Local

The Future of Physics

By Jackson Lee


Mrs. Bradley jokes with students as she goes over an equation.

At first, it may seem like any other room in the Math and Science building. The desks neatly arranged into 3 long rows, all facing towards the whiteboard on the opposite side of the room. Textbooks and various other assortments of physics related items are scattered across the back counter. After the lunch bell rings, students pour into the classroom and take their seats in the rows, waiting for the class to begin. However, the classroom has some unusual features that make it stand out from the others. First, an ominous makeshift pendulum hangs down from the ceiling, made of a bowling ball secured to a long white piece of rope. There’s an assortment of weights attached to winding pieces of plastic attached to a metal stand next to the main desk. To the right of it sits the teacher’s desk, where Mrs. Bradley resides. She’s a warm, inviting character, with a strong sense of humor and a positive attitude that seems to be contagious for anyone and everyone in the room. However, there’s just one problem surrounding Mrs. Bradley: she’s moving to Florida after the semester.

Mrs. Bradley is the very first teacher at Jenks High School to have taught the course of AP-Physics 2, a continuation of the AP-Physics 1 course, but she also teaches AP-Physics 1 and C.

“AP-Physics 2 picks up from where 1 left off. It goes more in depth about circuits, magnetism, and electricity. However, there’s newer concepts such as optics, thermodynamics, nuclear physics, modern physics, and fluids. These topics aren’t covered in either AP-Physics 1 or C, so it does have a lot more to offer students.” Mrs. Bradley said, and then jokingly stated, “I hope I didn’t lose you with those terms, it might have been a lot.”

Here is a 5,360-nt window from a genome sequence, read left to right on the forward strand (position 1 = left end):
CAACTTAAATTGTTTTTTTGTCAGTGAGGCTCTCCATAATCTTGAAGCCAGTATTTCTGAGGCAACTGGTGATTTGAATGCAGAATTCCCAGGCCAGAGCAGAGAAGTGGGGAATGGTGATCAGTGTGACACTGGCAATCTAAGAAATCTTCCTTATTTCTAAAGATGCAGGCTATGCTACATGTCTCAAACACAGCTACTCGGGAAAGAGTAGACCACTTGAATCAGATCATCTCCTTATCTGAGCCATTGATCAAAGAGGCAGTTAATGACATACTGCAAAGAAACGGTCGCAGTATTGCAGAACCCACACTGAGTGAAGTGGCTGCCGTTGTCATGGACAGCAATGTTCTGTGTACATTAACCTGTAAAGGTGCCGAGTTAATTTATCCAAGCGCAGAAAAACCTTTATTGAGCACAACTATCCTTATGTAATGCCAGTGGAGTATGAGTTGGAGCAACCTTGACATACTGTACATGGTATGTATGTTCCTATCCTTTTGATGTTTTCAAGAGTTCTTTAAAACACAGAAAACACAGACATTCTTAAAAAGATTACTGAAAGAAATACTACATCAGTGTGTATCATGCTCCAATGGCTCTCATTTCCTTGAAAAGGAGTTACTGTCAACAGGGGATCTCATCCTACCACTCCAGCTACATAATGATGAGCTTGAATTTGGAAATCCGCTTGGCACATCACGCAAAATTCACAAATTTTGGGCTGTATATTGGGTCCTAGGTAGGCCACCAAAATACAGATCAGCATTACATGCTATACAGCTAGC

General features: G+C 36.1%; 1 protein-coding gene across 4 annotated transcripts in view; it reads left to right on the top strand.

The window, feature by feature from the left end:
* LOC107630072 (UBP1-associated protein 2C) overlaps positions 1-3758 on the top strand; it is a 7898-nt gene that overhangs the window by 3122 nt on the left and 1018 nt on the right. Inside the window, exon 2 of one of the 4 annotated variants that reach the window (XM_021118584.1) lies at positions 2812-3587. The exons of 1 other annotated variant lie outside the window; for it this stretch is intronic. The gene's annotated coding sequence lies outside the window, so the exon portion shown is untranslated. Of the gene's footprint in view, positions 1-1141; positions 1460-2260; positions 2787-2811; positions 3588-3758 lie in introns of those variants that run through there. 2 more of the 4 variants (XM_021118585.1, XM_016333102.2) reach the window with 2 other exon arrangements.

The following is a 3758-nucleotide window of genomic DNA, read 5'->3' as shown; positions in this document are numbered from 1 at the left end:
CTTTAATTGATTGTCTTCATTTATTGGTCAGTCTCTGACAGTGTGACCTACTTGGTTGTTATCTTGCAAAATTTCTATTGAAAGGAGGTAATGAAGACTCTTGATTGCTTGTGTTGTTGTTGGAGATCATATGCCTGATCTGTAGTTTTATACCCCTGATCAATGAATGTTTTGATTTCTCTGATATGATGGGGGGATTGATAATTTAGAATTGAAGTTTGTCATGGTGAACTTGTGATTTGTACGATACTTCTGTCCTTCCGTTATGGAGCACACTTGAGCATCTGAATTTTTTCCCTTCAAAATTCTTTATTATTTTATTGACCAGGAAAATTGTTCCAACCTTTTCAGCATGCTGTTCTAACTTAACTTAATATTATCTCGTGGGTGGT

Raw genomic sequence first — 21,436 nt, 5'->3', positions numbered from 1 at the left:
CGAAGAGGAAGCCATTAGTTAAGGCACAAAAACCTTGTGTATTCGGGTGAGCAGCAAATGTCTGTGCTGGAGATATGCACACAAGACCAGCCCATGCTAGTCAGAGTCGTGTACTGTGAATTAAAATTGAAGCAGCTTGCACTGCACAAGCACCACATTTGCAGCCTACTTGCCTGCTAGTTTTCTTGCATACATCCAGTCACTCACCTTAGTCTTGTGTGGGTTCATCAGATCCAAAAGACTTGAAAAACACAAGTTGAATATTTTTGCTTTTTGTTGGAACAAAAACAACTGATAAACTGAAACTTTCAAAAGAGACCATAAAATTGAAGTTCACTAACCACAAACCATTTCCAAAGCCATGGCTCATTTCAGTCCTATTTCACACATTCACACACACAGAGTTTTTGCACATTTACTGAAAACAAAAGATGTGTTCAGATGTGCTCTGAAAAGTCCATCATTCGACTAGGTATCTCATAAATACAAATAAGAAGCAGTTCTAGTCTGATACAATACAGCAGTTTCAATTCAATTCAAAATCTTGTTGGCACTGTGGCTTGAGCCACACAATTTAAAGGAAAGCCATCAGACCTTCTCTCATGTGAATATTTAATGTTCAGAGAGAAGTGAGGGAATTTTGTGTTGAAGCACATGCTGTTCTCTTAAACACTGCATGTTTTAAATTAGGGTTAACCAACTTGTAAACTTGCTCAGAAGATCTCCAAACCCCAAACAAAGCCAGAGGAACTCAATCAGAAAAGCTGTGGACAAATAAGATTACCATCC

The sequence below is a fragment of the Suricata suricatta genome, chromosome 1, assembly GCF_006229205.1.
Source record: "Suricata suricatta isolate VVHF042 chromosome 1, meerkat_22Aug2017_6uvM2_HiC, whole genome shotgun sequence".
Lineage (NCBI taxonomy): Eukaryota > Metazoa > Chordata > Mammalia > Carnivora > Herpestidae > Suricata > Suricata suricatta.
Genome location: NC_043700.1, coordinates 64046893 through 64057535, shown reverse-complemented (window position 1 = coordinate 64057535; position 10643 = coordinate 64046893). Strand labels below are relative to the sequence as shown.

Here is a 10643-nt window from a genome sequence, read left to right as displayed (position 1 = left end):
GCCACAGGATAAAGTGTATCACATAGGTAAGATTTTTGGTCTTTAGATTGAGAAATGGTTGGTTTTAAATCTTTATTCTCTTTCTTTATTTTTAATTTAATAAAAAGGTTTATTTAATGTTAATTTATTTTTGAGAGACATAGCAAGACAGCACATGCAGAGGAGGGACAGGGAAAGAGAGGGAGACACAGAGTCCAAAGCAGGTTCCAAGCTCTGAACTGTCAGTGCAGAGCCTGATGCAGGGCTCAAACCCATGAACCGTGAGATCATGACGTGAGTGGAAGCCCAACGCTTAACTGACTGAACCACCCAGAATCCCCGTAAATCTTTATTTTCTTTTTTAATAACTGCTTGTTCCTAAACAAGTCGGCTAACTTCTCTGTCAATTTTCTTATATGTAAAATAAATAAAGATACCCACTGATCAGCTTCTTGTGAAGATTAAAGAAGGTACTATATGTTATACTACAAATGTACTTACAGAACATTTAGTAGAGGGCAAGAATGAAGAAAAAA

Mrs. Bradley explains a complex problem to her students.

Since she teaches each physics course available, it can get overwhelming having too many students in her classroom. Because of this, two other prominent physics teachers were hired to help take on the overwhelming amount of  students. Mr. Jullien and Mrs. Langley both teach the AP-Physics 1 course, but that still leaves Mrs. Bradley with the students looking for 2 or C. Even though Mrs. Bradley’s courses are more advanced and difficult, everyone still seems to love her as a person.

Mrs. Langley described Mrs. Bradley as “an amazing teacher and a colleague. She not only knows her material, she also loves all her students.”

Though she doesn’t want to leave, she doesn’t really have any other options. Her husband was given a job opportunity and has been down in the sunshine state for the past 6 months. Mrs. Bradley opted to stay behind as she didn’t want her students to be at a disadvantage. Once Mrs. Bradley leaves, she said she’ll be looking for another teaching job, and with her credentials, it’d be hard for anyone to turn her down.

This puts Jenks in a predicament however, as Mrs. Bradley is the first and only teacher to teach AP-Physics 2. The questions that are buzzing around this topic would be along the lines of “What’s gonna happen to the class?” or “Are they gonna find a replacement for Mrs. Bradley, or get someone to fill in her spot?” With everyone so worried about the courses offered by her, speculation is in the mind of her students. Though this creates a big issue for the department of physics, everyone is supportive of Mrs. Bradley.